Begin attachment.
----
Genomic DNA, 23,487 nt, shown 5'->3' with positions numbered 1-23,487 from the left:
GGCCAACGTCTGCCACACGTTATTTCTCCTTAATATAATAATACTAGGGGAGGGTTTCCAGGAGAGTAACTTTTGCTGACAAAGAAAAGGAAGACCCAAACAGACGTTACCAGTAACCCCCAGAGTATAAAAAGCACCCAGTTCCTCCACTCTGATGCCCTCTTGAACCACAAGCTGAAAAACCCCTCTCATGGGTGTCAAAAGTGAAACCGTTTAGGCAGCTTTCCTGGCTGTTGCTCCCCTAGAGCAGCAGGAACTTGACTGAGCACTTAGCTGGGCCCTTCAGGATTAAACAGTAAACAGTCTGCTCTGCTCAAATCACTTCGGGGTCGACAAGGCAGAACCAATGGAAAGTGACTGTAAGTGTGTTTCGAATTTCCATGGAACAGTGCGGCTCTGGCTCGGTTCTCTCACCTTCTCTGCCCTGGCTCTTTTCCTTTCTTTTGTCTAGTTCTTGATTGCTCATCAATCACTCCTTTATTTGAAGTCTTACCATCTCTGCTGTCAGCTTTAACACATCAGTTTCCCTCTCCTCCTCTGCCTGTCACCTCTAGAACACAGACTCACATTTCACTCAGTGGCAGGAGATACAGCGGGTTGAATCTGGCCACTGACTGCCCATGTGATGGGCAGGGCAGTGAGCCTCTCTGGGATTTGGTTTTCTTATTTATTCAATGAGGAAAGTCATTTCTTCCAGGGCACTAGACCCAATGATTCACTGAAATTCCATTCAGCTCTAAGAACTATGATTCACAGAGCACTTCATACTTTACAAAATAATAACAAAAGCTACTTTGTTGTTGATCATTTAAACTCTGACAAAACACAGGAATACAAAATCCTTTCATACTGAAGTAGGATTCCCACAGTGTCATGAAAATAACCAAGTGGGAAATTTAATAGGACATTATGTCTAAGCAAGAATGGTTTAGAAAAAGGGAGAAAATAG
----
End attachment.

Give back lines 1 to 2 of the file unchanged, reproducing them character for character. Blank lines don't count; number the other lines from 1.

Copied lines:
Genomic DNA, 23,487 nt, shown 5'->3' with positions numbered 1-23,487 from the left:
GGCCAACGTCTGCCACACGTTATTTCTCCTTAATATAATAATACTAGGGGAGGGTTTCCAGGAGAGTAACTTTTGCTGACAAAGAAAAGGAAGACCCAAACAGACGTTACCAGTAACCCCCAGAGTATAAAAAGCACCCAGTTCCTCCACTCTGATGCCCTCTTGAACCACAAGCTGAAAAACCCCTCTCATGGGTGTCAAAAGTGAAACCGTTTAGGCAGCTTTCCTGGCTGTTGCTCCCCTAGAGCAGCAGGAACTTGACTGAGCACTTAGCTGGGCCCTTCAGGATTAAACAGTAAACAGTCTGCTCTGCTCAAATCACTTCGGGGTCGACAAGGCAGAACCAATGGAAAGTGACTGTAAGTGTGTTTCGAATTTCCATGGAACAGTGCGGCTCTGGCTCGGTTCTCTCACCTTCTCTGCCCTGGCTCTTTTCCTTTCTTTTGTCTAGTTCTTGATTGCTCATCAATCACTCCTTTATTTGAAGTCTTACCATCTCTGCTGTCAGCTTTAACACATCAGTTTCCCTCTCCTCCTCTGCCTGTCACCTCTAGAACACAGACTCACATTTCACTCAGTGGCAGGAGATACAGCGGGTTGAATCTGGCCACTGACTGCCCATGTGATGGGCAGGGCAGTGAGCCTCTCTGGGATTTGGTTTTCTTATTTATTCAATGAGGAAAGTCATTTCTTCCAGGGCACTAGACCCAATGATTCACTGAAATTCCATTCAGCTCTAAGAACTATGATTCACAGAGCACTTCATACTTTACAAAATAATAACAAAAGCTACTTTGTTGTTGATCATTTAAACTCTGACAAAACACAGGAATACAAAATCCTTTCATACTGAAGTAGGATTCCCACAGTGTCATGAAAATAACCAAGTGGGAAATTTAATAGGACATTATGTCTAAGCAAGAATGGTTTAGAAAAAGGGAGAAAATAG